At this point, I've entered dissatisfied customer stage who just wants the item on the shelf and wants answers...real answers, not a runaround. I looked him in the eye and told him that I think he has a problem and that unsecured "locked" items arenot good. His perception was that because the doors were locked and even with the key missing that the items are still secure. Disagreeing, I told him that if you have a lost key, then you have unsecured inventory. If the key falls into the wrong hands, then someone outside of your company's payroll can easily open it and take what they want creating more problems than this letter can convey.

I wound up never getting the item I was staring at and conveyed my irritation to the assistant manager who was trying to explain his way out of the situation. The following 10 minutes led to him finding a similar item in the back - in a locked cage in which he did have the key for, mind you - in order to appease me. I took the different item because I needed something in order to carry out my outdoor adventure that day. It was an off brand label and at a price that made it difficult to justify when the brand name for just a few dollars more was right there, behind a "locked" glass door. I would have to buy the off brand now to use immediately and the real brand later - not at a Wal-Mart store - in order to really fulfill my outdoor needs.

If you didn't see it, there are two problems here. One, your store did not take care of their secured shelf items. This means you have a security issue. This creates a two-fold problem: First, a store that has items that could potentially be opened by someone other than your employees and second, customers who cannot access the items they need and leave irritated without the products they came for.

The second issue is management that is irresponsible and incompetent at righting a wrong. The keys were lost: That is irresponsible. They did not right a wrong: Giving me the off branded item was not righting a wrong. That was trying to get me to leave with something. Turns out I was leaving either way. It was up to management to decide in what emotional state that would be. It was a simple fix. All they needed to do was compensate me for my troubles which was due to a problem completely caused by them. They should have asked me to return at such and such time when the problem would be resolved and give me the item I was asking for at a steep discount (50% would have been fine). Instead, I was given an off brand with no discount and no resolution to my original problem. Was the security issue going to be fixed today, tomorrow, or next shift? I had no idea. I still don't, in fact. Instead, I have not returned because of this incident to that Wal-Mart to find out.

Even though this experience was bad and dissatisfying enough, the worst part I have left out until now. As I was leaving the store, the associate who initially tried helping me said they were sorry about what happened. Knowing where the blame laid, I told them that it wasn't their fault and not to feel personally responsible. What they said next is what actually put me further over the edge. They informed me that "this happens often."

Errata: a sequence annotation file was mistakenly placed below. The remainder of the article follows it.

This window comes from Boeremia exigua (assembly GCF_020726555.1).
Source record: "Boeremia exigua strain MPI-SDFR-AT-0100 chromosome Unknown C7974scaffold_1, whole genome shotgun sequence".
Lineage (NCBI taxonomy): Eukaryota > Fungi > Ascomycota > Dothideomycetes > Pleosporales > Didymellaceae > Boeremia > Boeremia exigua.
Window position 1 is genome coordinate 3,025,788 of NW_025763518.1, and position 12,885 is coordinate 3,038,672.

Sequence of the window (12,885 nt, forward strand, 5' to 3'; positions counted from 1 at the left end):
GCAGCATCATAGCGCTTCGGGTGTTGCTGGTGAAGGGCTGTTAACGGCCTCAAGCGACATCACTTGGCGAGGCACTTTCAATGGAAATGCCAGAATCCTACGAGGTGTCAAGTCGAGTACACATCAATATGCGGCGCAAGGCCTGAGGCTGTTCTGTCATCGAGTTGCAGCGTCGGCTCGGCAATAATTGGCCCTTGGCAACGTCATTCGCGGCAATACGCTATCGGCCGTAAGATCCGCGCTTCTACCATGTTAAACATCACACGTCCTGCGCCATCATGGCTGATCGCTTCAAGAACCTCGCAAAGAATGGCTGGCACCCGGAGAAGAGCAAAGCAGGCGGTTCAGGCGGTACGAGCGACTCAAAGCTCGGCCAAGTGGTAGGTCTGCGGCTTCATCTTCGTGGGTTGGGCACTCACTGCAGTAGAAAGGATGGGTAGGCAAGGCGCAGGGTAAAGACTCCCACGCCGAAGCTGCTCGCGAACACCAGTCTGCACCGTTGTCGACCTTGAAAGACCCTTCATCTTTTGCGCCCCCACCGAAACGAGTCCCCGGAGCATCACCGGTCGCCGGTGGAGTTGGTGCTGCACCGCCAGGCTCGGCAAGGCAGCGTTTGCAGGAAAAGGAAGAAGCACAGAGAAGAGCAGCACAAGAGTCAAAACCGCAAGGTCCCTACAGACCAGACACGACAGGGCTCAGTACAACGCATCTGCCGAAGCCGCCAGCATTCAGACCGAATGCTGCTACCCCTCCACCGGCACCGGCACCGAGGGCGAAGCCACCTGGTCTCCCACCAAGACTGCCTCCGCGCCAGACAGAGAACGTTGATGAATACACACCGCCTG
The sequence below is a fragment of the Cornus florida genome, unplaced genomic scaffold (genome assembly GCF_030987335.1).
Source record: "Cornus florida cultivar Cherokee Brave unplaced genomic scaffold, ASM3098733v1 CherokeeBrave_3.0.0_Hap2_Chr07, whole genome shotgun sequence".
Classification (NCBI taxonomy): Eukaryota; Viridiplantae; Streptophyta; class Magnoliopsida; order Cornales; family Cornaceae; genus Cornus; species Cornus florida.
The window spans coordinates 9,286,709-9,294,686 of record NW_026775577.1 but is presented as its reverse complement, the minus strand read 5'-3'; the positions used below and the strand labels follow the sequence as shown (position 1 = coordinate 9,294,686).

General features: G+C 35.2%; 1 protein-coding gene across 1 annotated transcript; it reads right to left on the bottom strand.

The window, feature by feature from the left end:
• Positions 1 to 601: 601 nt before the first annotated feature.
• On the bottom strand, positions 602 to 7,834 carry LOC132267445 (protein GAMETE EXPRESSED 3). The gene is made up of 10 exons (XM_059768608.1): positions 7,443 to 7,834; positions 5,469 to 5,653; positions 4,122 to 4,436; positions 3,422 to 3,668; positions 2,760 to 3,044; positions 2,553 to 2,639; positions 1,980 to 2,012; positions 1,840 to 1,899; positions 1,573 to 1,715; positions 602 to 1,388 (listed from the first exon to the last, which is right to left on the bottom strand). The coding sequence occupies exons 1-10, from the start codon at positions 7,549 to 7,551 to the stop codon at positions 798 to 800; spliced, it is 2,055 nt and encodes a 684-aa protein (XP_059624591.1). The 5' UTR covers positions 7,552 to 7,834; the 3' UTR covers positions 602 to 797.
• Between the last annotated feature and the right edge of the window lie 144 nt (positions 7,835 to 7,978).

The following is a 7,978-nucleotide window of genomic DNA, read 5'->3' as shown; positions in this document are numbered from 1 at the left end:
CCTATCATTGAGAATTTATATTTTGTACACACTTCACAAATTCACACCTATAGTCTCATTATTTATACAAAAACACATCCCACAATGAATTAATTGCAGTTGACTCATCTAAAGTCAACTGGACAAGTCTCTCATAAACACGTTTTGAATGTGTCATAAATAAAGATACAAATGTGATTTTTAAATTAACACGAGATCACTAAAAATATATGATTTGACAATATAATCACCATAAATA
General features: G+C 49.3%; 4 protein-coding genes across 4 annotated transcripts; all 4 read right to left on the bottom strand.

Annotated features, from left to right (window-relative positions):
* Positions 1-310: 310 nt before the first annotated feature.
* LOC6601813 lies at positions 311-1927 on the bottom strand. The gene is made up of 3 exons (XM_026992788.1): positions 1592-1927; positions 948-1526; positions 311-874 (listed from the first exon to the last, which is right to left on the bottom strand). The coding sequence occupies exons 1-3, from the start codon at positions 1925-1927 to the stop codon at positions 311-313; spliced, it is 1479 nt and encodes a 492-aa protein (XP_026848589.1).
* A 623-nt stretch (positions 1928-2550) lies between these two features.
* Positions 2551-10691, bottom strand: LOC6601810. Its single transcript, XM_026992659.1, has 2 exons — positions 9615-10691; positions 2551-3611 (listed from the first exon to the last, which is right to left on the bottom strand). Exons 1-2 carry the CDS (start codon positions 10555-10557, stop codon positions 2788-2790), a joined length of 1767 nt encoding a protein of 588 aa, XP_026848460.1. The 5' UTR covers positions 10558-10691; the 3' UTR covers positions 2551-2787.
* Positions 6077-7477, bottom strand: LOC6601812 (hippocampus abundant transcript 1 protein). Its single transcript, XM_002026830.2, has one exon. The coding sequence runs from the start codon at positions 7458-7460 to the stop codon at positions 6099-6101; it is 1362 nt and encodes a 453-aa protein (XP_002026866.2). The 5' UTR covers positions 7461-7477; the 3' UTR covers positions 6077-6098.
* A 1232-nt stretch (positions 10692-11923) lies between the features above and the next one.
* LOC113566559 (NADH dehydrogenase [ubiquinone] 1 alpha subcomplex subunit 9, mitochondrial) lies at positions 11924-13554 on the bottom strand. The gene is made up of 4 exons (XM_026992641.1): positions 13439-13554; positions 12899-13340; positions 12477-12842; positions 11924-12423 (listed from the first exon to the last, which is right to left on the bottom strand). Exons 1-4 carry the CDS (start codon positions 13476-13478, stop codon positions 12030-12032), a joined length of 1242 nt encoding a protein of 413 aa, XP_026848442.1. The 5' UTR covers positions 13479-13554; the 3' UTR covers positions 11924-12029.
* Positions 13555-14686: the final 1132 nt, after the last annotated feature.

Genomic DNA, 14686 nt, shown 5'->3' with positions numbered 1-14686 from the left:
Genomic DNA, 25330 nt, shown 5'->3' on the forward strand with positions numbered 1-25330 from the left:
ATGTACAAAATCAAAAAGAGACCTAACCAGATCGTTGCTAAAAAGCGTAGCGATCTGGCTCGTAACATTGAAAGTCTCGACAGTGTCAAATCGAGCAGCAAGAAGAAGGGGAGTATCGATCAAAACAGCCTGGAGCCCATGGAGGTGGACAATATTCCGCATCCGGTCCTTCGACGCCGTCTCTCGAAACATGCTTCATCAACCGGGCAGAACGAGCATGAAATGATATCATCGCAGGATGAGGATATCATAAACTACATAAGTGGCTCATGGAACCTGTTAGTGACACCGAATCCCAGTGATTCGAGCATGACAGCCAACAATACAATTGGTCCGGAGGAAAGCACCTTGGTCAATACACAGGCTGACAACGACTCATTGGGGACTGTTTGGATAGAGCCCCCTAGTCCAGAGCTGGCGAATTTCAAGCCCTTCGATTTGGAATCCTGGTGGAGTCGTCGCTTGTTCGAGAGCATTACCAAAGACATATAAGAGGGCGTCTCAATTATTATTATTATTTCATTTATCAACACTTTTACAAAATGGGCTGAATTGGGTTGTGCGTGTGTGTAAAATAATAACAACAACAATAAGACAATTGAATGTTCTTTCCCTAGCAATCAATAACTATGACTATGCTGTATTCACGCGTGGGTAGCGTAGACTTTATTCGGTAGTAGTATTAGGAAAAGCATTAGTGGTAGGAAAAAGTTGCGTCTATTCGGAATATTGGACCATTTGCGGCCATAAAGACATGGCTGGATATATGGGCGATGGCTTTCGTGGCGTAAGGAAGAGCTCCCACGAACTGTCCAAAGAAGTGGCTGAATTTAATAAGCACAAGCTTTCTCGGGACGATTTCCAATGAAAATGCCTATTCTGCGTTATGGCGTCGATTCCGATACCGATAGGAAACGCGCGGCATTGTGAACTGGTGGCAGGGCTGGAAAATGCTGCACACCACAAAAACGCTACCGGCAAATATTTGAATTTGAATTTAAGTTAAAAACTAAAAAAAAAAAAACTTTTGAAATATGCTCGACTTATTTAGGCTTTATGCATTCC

This is the American company I have come to know? This is what Sam Walton would have wanted his stores to look and run like? I don't think Mr. Walton would approve.

It's time to fix what's actually broken. The service of your customers should be priority number one, and right now I don't see that. You will continue to see sales slow, margins be pinched, profit evaporate, and quarterly dividends be raised punily or not at all if this core issue of customer dissatisfaction is not resolved. It's not surprising that over the last five years revenue has only increased at an annual growth rate of less than a 3% and has flatlined this year.

Your push into "e-commerce" has provided your customers a 21st century experience outside the walls and foundations of your stores but I have seen your focus shift off of those store going customers to both your and their disadvantage.

Fix your management both in the store and those directly above them. Train them to be better servants of the customers. Make sure that the stores exude customer appreciation by fixing the issues I have outlined. This is your core problem.

As it stands, I am not proud of my stock in the company and feel that Wal-Mart has let me down. I present this letter as my formal submission of dissatisfaction. I believe in giving anyone a second chance if their heart and soul is with that change. Therefore, I give you, Wal-Mart executive management, an opportunity to right a wrong. I do not want a direct appeasement of my experiences, I do not want compensation, I want the stores that I shop in to become the customer-focused experience that it should be so that I can walk in and know that my consumer needs will be met, and if not I know that management has my best interests in mind to make it right in that moment.

I know Sam Walton's philosophy is hung on a wall somewhere in the halls of your Bentonville office. I hope that it starts to call out soon so that Wal-Mart can be the customer-centric company that it should be and once was during his direction.

Sincerely,

Shareholder and Customer